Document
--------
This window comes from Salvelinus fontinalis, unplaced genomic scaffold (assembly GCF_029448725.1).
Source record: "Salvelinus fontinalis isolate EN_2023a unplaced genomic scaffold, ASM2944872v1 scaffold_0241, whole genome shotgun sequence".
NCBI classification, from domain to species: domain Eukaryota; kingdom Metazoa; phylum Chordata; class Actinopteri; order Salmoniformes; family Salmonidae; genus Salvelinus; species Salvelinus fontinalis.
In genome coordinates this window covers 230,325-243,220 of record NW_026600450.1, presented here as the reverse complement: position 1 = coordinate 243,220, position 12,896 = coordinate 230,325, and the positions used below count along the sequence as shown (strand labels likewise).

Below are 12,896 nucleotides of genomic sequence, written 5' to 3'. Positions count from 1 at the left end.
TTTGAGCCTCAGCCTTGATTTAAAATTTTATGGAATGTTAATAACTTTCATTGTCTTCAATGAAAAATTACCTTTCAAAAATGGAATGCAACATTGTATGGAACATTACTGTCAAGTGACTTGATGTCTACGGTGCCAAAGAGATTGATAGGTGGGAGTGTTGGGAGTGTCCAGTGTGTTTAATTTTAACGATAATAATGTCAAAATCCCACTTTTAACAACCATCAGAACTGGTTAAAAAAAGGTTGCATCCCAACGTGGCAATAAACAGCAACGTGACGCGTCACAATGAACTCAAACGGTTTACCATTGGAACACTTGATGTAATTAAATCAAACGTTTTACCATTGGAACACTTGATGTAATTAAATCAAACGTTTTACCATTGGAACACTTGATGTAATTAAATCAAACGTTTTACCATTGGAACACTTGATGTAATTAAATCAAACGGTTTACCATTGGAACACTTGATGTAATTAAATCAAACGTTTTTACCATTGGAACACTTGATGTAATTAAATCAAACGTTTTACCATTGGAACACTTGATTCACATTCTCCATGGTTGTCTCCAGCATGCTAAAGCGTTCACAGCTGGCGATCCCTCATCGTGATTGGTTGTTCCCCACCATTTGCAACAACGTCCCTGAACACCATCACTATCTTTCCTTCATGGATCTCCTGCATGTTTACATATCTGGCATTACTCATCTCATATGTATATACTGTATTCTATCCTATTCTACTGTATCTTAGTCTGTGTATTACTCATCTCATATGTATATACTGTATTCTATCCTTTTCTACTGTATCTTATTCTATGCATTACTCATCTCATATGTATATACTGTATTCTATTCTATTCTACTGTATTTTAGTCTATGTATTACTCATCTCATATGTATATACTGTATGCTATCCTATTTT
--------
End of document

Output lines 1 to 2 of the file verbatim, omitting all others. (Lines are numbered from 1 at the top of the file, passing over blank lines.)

This window comes from Salvelinus fontinalis, unplaced genomic scaffold (assembly GCF_029448725.1).
Source record: "Salvelinus fontinalis isolate EN_2023a unplaced genomic scaffold, ASM2944872v1 scaffold_0241, whole genome shotgun sequence".